New Spanish language school in Marquette to host open house today
MARQUETTE — A new locally-owned Spanish language school will offer classes for the first time next week to those interested in learning or brushing up on the language.
Comunitaria, a one-room schoolhouse located on the lower level of the historic Savings Bank Building in Marquette, will host an open house from 5 to 8 p.m. today, where anyone can ask questions about classes and meet the school’s director and main educator, Mary Antonia Andronis.
After living and teaching abroad and in larger U.S. cities, Andronis, a Marquette native, realized there was a lack of opportunities for people who wanted to learn Spanish in the Upper Peninsula. Because of this, Andronis is opening the only private language school of its kind in the area.
“After I moved back home I was teaching at (Northern Michigan University) part time and sometimes full time, and I just realized that there is a gap that needs to be filled. I’ve heard from tons of people who have talked about learning Spanish that either don’t have the time or money to take a university course or sit in a classroom four days a week,” Andronis said. “It took me a long time to get to a place where I could think about doing this feasibly but it’s pretty awesome to be able to combine all of these things I’ve learned over the years into one super job. This is exactly what I want to be doing.”
Andronis is a bilingual anthropologist and linguist who has taught Spanish professionally since 2002. Aside from NMU, she has also taught at Malcolm X City College of Chicago, Columbia College, The University of Chicago, as well as at the elementary school level in the U.S. and Ecuador. Her research with various indigenous groups in both the Amazon and the Andes has garnered her various publications, speaking engagements and grants, including a Fulbright-Hays Fellowship. She’s also organized and led tours to Cuba and Ecuador, and has helped facilitate other international volunteer and travel programs.
Classes at Comunitaria, which means “community” in English, begin Tuesday for adults and June 12 for youth. Each class will be capped at seven people people per class.
“It’s kind of ideal to have a small class size for language learning because sometimes people get really scared to talk in front of classrooms of 30 people because people are going to make mistakes, especially while learning a language,” she said. “With a smaller group, it’s more intimate, everyone has more one-on-one time with the professor. Learning a language is stressful enough. I want people to learn at a comfortable pace but I don’t want it to be overwhelming to people either.”
Classes will be broken into different categories for both youth and adults. There will be beginning-level Spanish courses, for those with little or no previous exposure to the language and intermediate and advanced Spanish, for language learners who have had some experience with the language and have obtained a basic grasp of the grammar.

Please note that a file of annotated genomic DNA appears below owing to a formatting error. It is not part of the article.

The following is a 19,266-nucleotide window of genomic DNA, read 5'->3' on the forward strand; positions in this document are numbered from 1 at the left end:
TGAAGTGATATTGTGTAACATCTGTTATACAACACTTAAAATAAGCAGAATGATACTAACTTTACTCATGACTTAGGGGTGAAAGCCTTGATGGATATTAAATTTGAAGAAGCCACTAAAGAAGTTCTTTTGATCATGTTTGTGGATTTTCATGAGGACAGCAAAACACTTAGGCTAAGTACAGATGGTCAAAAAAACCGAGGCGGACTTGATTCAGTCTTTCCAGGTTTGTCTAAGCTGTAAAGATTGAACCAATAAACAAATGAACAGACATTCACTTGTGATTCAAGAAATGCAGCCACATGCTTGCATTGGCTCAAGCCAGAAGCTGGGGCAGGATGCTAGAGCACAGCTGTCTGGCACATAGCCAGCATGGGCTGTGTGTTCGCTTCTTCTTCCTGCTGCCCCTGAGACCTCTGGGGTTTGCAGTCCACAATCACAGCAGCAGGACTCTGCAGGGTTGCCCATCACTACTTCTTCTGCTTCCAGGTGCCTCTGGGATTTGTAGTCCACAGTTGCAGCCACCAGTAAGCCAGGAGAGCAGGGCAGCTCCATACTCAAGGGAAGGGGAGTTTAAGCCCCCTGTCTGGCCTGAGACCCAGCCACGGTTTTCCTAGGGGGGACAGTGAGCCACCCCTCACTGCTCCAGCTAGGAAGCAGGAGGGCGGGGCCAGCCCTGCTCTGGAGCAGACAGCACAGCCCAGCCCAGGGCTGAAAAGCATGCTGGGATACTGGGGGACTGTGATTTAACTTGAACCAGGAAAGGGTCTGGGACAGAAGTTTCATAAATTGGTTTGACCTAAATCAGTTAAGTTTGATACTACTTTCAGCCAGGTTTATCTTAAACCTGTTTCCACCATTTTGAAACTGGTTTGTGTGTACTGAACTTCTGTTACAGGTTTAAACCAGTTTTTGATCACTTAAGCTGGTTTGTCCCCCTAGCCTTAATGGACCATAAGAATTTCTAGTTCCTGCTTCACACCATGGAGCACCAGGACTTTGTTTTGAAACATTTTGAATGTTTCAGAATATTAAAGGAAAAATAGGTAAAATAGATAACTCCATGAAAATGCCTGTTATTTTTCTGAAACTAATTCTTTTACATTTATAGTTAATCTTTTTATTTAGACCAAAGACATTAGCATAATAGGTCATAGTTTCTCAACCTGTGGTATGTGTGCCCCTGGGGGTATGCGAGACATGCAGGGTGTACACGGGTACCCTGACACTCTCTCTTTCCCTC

Comunitaria will also offer private tutoring for individuals or partners, intensive workshops for both private and public institutions, and a wanderlust Spanish class that’ll be geared toward a real practical knowledge of the language, Andronis said.
“The wanderlust course will be for people wanting to travel,” she said. “It’ll kind of stand as a crash-course where we’ll mostly practice speaking things that would be helpful to know when traveling to a Spanish speaking country, like how you order a bus ticket, proper greetings, how to order at a restaurant and ask basic questions, things like that.”
Andronis said students will be assigned tasks to do outside the classroom, too, since learning language is an active process.
“The more you’re exposed to the language, the better — so listening to music, watching movies, with or without subtitles in Spanish, stuff like that is kind of the bulk of what I’ll be making people do outside of class,” she said. “It’s really a part of my heart — to not only help people learn another language, but teach them about different cultures that speak Spanish. There’s so much to talk about, the art, the literature, the politics. From what I found with students is the more they learn about the culture, the more interested they are in learning the language and memorizing grammar patterns.”
Andronis said she’s invited guest speakers to classes as well so students will be able to listen to different accents and ways of speaking.
Enrollment closing dates are on the same day classes start. All courses will be filled on a first-come, first-served basis.
Comunitaria is located at 101 S. Front St. Suite 1, Marquette. For more information or to enroll in a class, visit http://comunitarialanguageschool.com or its Facebook page.
Jaymie Depew can be reached at 906-228-2500, ext. 206.